The case is Busser v. Snyder, 282 Pa. 440, 128 A. 80 (Pa. 1925). The law is cited as the "Old Age Assistance Act of May 10, 1923, P. L. 189", but I could not find the text of the act. The court case explains that it established a pension of up to one dollar per day for residents over the age of seventy having annual income below $365 and assets below $3000.
The provision of the [Pennsylvania] Constitution under which the act was declared void [by the lower court] reads as follows: "No appropriations, except for pensions or gratuities for military services, shall be made for charitable, educational or benevolent purposes, to any person or community, nor to any denominational or sectarian institution, corporation or association."
And the Pennsylvania Supreme Court agreed. They also distinguished it from other laws that remained constitutional:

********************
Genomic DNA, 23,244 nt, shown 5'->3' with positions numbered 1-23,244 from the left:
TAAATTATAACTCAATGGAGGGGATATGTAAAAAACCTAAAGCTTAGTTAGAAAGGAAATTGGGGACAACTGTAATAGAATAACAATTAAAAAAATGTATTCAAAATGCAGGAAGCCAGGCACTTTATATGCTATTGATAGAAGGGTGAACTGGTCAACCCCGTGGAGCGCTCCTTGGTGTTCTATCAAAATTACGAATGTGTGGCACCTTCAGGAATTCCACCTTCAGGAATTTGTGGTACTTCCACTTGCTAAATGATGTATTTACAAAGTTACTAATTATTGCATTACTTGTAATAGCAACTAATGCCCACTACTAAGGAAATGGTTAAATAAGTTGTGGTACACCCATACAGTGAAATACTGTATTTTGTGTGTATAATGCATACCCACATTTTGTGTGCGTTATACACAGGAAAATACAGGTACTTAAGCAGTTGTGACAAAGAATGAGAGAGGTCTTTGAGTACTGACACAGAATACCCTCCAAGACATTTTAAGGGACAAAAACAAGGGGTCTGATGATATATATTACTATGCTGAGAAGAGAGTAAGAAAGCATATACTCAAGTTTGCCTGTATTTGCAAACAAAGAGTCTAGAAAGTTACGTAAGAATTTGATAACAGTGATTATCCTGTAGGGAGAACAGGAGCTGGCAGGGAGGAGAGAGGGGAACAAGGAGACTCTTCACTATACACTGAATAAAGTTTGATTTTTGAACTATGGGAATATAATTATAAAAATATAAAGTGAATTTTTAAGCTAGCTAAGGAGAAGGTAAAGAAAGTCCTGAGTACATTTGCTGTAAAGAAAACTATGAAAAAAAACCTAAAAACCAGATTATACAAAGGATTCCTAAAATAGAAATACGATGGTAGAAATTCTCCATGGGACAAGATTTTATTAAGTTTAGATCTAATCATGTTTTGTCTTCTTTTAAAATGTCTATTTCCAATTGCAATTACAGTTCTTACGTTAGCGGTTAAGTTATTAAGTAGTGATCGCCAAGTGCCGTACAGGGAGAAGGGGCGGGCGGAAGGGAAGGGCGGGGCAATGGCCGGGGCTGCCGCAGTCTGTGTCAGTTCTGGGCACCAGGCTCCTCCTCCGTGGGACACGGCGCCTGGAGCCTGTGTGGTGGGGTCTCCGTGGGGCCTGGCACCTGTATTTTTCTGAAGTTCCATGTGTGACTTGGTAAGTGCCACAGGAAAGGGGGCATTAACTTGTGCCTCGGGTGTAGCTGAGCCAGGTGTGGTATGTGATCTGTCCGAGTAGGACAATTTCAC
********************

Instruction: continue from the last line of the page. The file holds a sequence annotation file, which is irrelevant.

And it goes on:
Laws to assist the poor and indigent were still constitutional. The state argued that the Old Age Assistance Act fell in that category, but the court held that the income and property limits were not a reasonable definition of "poor", especially since the law would pay pensions to people even if they were able to work.
The state apparently had a retirement pension system for public employees. This was also held to be different in that it was delayed compensation for employees, in exchange for the service they performed, and thus not charitable or benevolent.